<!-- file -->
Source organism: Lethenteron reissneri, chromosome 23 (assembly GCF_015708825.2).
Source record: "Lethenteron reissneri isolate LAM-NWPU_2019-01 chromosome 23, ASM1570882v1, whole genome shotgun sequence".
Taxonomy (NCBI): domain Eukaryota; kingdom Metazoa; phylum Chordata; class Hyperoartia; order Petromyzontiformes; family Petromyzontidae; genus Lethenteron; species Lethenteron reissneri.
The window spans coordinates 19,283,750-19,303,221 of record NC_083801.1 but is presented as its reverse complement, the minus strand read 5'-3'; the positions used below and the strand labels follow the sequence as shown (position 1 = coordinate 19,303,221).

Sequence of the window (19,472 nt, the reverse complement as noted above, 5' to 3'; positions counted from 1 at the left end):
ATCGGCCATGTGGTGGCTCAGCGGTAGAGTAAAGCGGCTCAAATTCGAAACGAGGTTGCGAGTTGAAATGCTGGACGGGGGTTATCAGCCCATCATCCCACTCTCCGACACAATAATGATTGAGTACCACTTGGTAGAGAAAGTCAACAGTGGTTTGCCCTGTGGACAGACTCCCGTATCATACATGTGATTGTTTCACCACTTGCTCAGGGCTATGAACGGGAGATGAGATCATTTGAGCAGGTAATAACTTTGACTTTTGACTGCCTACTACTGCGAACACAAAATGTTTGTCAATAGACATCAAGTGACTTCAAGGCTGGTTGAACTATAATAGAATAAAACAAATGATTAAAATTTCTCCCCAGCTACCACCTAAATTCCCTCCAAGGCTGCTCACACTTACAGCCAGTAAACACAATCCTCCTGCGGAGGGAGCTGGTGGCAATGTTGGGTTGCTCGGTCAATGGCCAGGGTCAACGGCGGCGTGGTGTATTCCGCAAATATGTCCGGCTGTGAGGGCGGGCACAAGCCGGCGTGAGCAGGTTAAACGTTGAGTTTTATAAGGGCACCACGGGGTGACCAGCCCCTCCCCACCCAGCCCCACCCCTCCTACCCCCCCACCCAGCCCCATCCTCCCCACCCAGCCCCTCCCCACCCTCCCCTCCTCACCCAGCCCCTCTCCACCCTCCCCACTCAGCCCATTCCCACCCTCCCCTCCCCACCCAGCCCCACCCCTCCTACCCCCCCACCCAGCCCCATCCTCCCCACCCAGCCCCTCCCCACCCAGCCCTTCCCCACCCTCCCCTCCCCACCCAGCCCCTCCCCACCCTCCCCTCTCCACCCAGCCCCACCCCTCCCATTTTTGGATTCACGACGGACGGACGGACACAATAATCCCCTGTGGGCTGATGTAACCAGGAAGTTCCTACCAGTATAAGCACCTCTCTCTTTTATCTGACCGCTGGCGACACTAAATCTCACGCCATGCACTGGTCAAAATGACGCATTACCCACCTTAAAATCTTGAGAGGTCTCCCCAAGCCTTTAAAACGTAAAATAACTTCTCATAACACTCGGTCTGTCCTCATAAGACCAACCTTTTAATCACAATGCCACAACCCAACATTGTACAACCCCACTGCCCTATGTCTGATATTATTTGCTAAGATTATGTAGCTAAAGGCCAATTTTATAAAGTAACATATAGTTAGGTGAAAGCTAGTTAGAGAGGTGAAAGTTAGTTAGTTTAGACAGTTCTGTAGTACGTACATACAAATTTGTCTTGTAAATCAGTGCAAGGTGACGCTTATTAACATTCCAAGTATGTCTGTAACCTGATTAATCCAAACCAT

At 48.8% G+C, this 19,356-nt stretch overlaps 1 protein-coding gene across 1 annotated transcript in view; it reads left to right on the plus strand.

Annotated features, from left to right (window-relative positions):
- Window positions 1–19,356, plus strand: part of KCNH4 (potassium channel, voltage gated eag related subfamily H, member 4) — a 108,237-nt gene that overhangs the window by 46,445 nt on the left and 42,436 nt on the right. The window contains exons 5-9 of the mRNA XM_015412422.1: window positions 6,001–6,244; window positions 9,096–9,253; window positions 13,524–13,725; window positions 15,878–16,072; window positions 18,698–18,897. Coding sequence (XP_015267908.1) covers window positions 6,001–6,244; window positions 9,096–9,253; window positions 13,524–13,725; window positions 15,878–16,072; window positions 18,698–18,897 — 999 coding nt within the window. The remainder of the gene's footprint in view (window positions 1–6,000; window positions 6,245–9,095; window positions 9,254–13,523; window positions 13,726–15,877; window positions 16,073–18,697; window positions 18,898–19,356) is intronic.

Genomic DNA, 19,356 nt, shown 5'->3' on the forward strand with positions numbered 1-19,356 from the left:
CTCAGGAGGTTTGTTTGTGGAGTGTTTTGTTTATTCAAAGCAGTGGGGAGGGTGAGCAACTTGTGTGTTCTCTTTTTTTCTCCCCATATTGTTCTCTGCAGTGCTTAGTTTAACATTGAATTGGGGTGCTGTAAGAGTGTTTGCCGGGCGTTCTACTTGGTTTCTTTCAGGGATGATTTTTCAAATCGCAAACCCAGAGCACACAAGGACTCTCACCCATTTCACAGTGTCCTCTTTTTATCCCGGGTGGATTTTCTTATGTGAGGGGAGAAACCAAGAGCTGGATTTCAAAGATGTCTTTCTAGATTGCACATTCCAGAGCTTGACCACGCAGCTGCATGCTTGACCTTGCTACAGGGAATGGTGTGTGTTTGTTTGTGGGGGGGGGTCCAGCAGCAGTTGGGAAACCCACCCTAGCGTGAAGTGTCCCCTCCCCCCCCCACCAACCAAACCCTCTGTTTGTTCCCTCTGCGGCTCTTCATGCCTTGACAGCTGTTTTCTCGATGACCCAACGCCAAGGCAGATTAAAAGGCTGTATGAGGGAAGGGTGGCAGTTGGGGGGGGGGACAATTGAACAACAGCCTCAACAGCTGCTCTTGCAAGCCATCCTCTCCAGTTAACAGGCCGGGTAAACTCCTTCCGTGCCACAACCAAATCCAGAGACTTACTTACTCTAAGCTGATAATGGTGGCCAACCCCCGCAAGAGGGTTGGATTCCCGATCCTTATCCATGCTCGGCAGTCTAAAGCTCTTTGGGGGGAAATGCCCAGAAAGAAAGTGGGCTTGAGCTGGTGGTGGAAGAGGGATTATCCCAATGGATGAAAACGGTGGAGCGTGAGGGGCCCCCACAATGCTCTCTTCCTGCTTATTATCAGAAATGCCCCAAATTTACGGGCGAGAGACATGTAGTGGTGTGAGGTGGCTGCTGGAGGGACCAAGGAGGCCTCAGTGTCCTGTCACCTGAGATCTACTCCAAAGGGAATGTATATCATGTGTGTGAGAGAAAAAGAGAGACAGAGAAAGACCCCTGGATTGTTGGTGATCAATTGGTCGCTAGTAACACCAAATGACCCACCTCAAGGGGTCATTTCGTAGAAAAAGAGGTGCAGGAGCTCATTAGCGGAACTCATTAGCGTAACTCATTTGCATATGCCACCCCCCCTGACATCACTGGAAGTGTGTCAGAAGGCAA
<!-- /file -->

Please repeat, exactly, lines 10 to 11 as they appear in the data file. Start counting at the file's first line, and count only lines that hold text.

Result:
Genomic DNA, 19,356 nt, shown 5'->3' on the forward strand with positions numbered 1-19,356 from the left:
CTCAGGAGGTTTGTTTGTGGAGTGTTTTGTTTATTCAAAGCAGTGGGGAGGGTGAGCAACTTGTGTGTTCTCTTTTTTTCTCCCCATATTGTTCTCTGCAGTGCTTAGTTTAACATTGAATTGGGGTGCTGTAAGAGTGTTTGCCGGGCGTTCTACTTGGTTTCTTTCAGGGATGATTTTTCAAATCGCAAACCCAGAGCACACAAGGACTCTCACCCATTTCACAGTGTCCTCTTTTTATCCCGGGTGGATTTTCTTATGTGAGGGGAGAAACCAAGAGCTGGATTTCAAAGATGTCTTTCTAGATTGCACATTCCAGAGCTTGACCACGCAGCTGCATGCTTGACCTTGCTACAGGGAATGGTGTGTGTTTGTTTGTGGGGGGGGGTCCAGCAGCAGTTGGGAAACCCACCCTAGCGTGAAGTGTCCCCTCCCCCCCCCACCAACCAAACCCTCTGTTTGTTCCCTCTGCGGCTCTTCATGCCTTGACAGCTGTTTTCTCGATGACCCAACGCCAAGGCAGATTAAAAGGCTGTATGAGGGAAGGGTGGCAGTTGGGGGGGGGGACAATTGAACAACAGCCTCAACAGCTGCTCTTGCAAGCCATCCTCTCCAGTTAACAGGCCGGGTAAACTCCTTCCGTGCCACAACCAAATCCAGAGACTTACTTACTCTAAGCTGATAATGGTGGCCAACCCCCGCAAGAGGGTTGGATTCCCGATCCTTATCCATGCTCGGCAGTCTAAAGCTCTTTGGGGGGAAATGCCCAGAAAGAAAGTGGGCTTGAGCTGGTGGTGGAAGAGGGATTATCCCAATGGATGAAAACGGTGGAGCGTGAGGGGCCCCCACAATGCTCTCTTCCTGCTTATTATCAGAAATGCCCCAAATTTACGGGCGAGAGACATGTAGTGGTGTGAGGTGGCTGCTGGAGGGACCAAGGAGGCCTCAGTGTCCTGTCACCTGAGATCTACTCCAAAGGGAATGTATATCATGTGTGTGAGAGAAAAAGAGAGACAGAGAAAGACCCCTGGATTGTTGGTGATCAATTGGTCGCTAGTAACACCAAATGACCCACCTCAAGGGGTCATTTCGTAGAAAAAGAGGTGCAGGAGCTCATTAGCGGAACTCATTAGCGTAACTCATTTGCATATGCCACCCCCCCTGACATCACTGGAAGTGTGTCAGAAGGCAA